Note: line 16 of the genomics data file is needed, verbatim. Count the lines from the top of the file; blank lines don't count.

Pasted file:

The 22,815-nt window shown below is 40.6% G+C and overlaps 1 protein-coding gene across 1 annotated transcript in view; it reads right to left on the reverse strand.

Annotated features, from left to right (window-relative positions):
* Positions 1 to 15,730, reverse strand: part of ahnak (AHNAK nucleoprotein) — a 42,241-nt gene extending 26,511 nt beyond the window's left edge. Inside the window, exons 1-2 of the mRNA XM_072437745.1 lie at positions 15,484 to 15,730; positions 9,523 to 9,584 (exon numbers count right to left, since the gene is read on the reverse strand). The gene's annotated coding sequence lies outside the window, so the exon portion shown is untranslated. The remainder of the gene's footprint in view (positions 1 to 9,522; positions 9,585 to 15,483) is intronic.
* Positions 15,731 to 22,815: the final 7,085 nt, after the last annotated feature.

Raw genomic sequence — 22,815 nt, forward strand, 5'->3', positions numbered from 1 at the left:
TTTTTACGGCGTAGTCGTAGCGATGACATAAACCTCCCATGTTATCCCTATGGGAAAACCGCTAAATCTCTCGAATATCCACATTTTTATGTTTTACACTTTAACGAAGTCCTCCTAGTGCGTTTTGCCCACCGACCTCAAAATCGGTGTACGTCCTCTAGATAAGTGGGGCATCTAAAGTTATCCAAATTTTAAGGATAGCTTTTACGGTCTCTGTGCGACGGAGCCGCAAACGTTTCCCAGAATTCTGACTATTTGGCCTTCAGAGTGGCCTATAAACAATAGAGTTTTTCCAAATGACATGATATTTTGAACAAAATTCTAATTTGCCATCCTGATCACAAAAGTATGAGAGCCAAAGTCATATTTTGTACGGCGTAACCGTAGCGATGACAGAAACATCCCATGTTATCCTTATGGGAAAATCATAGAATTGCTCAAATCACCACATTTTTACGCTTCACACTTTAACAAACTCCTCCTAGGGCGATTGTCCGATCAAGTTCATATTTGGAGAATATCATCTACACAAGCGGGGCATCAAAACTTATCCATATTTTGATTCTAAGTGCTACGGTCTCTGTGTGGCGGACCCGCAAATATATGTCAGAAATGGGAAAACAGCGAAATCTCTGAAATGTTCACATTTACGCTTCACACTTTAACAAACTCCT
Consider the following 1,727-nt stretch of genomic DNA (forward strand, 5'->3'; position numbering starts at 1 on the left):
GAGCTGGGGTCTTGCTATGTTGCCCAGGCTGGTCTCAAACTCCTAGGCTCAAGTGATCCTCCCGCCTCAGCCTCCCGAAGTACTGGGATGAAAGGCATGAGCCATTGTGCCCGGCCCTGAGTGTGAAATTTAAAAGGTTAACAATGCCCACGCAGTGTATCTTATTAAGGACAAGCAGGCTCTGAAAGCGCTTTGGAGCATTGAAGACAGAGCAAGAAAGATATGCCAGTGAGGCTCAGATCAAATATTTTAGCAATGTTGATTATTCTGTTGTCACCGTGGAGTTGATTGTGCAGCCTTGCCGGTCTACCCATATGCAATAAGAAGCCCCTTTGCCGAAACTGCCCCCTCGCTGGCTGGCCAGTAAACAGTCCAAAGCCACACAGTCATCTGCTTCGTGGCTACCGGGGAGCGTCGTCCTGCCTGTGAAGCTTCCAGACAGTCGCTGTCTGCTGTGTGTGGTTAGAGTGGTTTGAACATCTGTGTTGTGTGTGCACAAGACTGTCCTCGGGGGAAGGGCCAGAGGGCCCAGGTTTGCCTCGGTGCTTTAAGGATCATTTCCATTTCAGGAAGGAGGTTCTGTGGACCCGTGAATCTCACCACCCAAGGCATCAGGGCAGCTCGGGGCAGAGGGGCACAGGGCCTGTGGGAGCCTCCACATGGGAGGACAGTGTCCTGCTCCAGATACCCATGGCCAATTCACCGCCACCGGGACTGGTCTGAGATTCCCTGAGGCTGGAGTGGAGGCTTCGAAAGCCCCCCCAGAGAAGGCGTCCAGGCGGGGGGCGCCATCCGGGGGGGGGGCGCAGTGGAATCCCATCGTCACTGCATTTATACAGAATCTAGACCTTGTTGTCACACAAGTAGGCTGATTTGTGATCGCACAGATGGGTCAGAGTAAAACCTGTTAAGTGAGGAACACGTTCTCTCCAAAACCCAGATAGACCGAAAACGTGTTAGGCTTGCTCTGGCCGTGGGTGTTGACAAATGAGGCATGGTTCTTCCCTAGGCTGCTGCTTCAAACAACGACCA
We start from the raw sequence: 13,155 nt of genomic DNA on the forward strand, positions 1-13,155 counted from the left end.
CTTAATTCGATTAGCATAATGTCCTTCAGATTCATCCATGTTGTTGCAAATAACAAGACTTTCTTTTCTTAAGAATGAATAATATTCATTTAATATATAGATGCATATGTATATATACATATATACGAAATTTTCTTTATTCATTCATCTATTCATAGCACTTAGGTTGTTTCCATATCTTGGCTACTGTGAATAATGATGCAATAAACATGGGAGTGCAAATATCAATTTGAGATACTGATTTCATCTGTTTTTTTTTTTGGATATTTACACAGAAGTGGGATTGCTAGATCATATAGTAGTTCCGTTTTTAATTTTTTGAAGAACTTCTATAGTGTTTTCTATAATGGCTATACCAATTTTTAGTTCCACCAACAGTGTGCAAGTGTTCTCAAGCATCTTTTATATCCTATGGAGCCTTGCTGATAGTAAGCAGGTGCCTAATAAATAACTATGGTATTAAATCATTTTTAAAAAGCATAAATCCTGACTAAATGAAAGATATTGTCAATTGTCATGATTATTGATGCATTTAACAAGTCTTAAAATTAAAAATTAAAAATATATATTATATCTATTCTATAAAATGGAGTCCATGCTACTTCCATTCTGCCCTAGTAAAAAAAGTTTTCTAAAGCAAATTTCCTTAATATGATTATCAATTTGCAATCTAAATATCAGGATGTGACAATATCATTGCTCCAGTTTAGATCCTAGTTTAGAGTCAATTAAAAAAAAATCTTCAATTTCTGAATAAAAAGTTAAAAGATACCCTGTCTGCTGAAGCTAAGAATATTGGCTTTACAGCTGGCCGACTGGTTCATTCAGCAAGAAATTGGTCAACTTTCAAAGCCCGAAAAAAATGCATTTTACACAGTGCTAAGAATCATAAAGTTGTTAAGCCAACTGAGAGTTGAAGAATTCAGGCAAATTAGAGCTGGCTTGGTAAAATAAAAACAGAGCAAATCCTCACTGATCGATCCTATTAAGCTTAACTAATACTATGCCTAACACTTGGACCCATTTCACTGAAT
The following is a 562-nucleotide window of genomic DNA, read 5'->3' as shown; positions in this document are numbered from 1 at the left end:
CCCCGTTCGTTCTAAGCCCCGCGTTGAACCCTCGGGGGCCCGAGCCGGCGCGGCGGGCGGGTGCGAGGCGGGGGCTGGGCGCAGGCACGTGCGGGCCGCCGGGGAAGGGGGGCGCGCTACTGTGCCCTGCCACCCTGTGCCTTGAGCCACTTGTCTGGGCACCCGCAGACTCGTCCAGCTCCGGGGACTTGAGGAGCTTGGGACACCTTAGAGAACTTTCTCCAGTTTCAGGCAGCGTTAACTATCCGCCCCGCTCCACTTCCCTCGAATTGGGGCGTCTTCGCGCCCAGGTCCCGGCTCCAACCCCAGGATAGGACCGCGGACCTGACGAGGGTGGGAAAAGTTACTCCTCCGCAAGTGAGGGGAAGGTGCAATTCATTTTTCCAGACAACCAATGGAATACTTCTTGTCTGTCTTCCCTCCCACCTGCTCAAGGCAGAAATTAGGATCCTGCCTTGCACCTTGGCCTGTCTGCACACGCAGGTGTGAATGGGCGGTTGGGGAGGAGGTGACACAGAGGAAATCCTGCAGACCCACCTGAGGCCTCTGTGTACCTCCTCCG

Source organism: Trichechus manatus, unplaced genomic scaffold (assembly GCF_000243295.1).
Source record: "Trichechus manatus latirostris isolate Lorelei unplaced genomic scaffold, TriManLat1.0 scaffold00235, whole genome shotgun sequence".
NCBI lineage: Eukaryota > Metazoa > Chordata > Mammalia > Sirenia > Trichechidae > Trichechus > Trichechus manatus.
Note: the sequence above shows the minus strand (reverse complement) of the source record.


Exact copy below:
Note: the sequence above shows the minus strand (reverse complement) of the source record.